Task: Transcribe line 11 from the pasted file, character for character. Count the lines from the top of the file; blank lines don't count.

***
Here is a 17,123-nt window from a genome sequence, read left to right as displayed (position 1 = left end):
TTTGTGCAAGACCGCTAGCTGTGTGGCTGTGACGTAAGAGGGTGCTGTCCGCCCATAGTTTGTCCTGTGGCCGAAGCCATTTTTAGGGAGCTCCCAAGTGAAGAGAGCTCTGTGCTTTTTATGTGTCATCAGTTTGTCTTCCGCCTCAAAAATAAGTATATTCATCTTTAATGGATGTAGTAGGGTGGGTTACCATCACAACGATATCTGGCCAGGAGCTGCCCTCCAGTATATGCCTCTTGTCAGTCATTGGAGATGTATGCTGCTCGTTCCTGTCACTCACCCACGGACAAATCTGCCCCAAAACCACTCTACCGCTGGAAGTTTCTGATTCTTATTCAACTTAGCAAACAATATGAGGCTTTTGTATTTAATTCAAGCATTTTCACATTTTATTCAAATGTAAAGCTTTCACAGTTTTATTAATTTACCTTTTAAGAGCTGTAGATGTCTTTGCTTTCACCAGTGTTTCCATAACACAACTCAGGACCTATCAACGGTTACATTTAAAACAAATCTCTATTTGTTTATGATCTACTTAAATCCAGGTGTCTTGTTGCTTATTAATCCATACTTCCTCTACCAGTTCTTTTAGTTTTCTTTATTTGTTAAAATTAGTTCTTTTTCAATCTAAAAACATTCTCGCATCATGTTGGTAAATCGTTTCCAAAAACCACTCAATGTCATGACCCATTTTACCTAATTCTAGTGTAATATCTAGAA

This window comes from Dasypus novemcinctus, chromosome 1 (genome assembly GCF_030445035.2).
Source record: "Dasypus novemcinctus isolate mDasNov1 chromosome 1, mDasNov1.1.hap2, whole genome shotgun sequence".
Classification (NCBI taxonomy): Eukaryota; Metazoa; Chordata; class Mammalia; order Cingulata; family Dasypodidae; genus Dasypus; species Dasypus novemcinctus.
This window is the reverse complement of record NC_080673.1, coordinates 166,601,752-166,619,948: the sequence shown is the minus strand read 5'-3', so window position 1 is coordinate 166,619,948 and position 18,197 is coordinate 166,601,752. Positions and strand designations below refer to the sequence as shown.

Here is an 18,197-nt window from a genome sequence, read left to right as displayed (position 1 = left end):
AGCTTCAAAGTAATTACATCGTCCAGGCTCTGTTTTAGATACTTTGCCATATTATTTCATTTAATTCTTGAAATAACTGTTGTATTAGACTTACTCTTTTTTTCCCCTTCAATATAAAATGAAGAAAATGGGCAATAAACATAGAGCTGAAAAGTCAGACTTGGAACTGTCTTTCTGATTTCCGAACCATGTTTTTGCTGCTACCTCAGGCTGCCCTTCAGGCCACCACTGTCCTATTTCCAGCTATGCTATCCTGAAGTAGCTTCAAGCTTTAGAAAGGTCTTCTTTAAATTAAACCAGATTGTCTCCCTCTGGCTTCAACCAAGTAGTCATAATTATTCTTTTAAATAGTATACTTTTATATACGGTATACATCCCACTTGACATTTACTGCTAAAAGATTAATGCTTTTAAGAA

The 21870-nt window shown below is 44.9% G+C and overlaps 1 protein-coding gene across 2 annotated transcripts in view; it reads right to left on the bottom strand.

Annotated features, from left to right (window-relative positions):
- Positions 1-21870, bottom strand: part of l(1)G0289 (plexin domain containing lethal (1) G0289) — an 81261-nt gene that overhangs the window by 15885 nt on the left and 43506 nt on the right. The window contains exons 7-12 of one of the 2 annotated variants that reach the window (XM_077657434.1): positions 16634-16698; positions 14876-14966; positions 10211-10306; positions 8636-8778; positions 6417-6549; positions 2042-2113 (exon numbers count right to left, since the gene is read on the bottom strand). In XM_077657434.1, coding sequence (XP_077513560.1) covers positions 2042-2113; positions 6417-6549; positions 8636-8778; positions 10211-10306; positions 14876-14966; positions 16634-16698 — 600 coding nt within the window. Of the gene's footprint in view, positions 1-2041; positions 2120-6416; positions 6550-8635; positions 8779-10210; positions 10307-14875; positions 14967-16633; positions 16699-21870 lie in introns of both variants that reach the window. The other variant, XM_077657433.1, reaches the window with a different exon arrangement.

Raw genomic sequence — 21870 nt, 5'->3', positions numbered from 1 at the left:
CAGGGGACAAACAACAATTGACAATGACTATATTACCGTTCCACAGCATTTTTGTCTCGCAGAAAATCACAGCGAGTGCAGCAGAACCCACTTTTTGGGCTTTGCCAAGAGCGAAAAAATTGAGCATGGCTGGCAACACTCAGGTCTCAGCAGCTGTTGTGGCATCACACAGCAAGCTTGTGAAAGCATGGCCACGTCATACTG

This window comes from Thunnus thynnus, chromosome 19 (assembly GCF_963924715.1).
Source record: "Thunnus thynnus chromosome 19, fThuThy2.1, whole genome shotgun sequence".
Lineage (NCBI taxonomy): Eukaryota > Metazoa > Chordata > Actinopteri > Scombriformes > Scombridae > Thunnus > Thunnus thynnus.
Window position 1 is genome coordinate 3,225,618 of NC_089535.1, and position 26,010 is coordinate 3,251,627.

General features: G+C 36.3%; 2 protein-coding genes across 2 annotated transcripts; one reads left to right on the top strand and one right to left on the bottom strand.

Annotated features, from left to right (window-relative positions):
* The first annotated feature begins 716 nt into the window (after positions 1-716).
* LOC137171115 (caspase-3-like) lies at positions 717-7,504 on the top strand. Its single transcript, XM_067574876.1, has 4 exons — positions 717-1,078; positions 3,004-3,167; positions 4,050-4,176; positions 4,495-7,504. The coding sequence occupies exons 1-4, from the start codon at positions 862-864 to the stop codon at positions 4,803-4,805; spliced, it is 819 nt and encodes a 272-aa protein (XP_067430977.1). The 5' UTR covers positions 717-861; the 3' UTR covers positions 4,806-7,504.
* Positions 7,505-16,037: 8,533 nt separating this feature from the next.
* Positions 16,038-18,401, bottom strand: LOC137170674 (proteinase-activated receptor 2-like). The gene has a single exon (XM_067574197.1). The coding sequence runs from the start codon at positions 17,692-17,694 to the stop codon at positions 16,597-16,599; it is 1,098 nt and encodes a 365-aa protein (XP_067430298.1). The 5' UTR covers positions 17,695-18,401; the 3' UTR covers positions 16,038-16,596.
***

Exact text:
- Positions 1-21870, bottom strand: part of l(1)G0289 (plexin domain containing lethal (1) G0289) — an 81261-nt gene that overhangs the window by 15885 nt on the left and 43506 nt on the right. The window contains exons 7-12 of one of the 2 annotated variants that reach the window (XM_077657434.1): positions 16634-16698; positions 14876-14966; positions 10211-10306; positions 8636-8778; positions 6417-6549; positions 2042-2113 (exon numbers count right to left, since the gene is read on the bottom strand). In XM_077657434.1, coding sequence (XP_077513560.1) covers positions 2042-2113; positions 6417-6549; positions 8636-8778; positions 10211-10306; positions 14876-14966; positions 16634-16698 — 600 coding nt within the window. Of the gene's footprint in view, positions 1-2041; positions 2120-6416; positions 6550-8635; positions 8779-10210; positions 10307-14875; positions 14967-16633; positions 16699-21870 lie in introns of both variants that reach the window. The other variant, XM_077657433.1, reaches the window with a different exon arrangement.